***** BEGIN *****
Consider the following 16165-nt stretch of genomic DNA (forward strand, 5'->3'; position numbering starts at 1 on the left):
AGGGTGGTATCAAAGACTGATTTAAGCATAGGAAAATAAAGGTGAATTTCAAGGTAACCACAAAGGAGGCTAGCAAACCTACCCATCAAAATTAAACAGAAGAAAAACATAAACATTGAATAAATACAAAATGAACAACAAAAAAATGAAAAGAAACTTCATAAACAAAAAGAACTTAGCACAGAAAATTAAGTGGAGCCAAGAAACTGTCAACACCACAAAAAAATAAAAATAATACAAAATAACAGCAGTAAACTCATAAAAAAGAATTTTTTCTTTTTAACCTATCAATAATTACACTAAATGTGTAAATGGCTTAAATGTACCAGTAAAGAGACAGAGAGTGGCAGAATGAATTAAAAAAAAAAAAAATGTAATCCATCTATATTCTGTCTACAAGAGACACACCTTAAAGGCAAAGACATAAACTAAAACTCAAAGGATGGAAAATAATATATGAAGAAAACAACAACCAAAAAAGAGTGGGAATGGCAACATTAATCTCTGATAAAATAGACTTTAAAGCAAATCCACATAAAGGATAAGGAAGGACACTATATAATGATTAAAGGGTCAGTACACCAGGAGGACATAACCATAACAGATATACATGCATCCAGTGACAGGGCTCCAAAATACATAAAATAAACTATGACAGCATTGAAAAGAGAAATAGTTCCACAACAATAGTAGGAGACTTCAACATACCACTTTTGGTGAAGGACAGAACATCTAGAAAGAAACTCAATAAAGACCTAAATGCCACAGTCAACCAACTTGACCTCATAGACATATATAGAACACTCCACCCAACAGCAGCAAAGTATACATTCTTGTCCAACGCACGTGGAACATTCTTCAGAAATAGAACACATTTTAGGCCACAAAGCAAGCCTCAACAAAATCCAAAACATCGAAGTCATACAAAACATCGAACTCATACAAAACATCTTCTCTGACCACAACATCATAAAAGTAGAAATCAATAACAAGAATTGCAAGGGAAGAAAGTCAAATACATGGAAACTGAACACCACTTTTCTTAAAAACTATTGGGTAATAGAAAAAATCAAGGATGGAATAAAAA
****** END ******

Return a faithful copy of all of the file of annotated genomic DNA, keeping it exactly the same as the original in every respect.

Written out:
Consider the following 16165-nt stretch of genomic DNA (forward strand, 5'->3'; position numbering starts at 1 on the left):
AGGGTGGTATCAAAGACTGATTTAAGCATAGGAAAATAAAGGTGAATTTCAAGGTAACCACAAAGGAGGCTAGCAAACCTACCCATCAAAATTAAACAGAAGAAAAACATAAACATTGAATAAATACAAAATGAACAACAAAAAAATGAAAAGAAACTTCATAAACAAAAAGAACTTAGCACAGAAAATTAAGTGGAGCCAAGAAACTGTCAACACCACAAAAAAATAAAAATAATACAAAATAACAGCAGTAAACTCATAAAAAAGAATTTTTTCTTTTTAACCTATCAATAATTACACTAAATGTGTAAATGGCTTAAATGTACCAGTAAAGAGACAGAGAGTGGCAGAATGAATTAAAAAAAAAAAAAATGTAATCCATCTATATTCTGTCTACAAGAGACACACCTTAAAGGCAAAGACATAAACTAAAACTCAAAGGATGGAAAATAATATATGAAGAAAACAACAACCAAAAAAGAGTGGGAATGGCAACATTAATCTCTGATAAAATAGACTTTAAAGCAAATCCACATAAAGGATAAGGAAGGACACTATATAATGATTAAAGGGTCAGTACACCAGGAGGACATAACCATAACAGATATACATGCATCCAGTGACAGGGCTCCAAAATACATAAAATAAACTATGACAGCATTGAAAAGAGAAATAGTTCCACAACAATAGTAGGAGACTTCAACATACCACTTTTGGTGAAGGACAGAACATCTAGAAAGAAACTCAATAAAGACCTAAATGCCACAGTCAACCAACTTGACCTCATAGACATATATAGAACACTCCACCCAACAGCAGCAAAGTATACATTCTTGTCCAACGCACGTGGAACATTCTTCAGAAATAGAACACATTTTAGGCCACAAAGCAAGCCTCAACAAAATCCAAAACATCGAAGTCATACAAAACATCGAACTCATACAAAACATCTTCTCTGACCACAACATCATAAAAGTAGAAATCAATAACAAGAATTGCAAGGGAAGAAAGTCAAATACATGGAAACTGAACACCACTTTTCTTAAAAACTATTGGGTAATAGAAAAAATCAAGGATGGAATAAAAA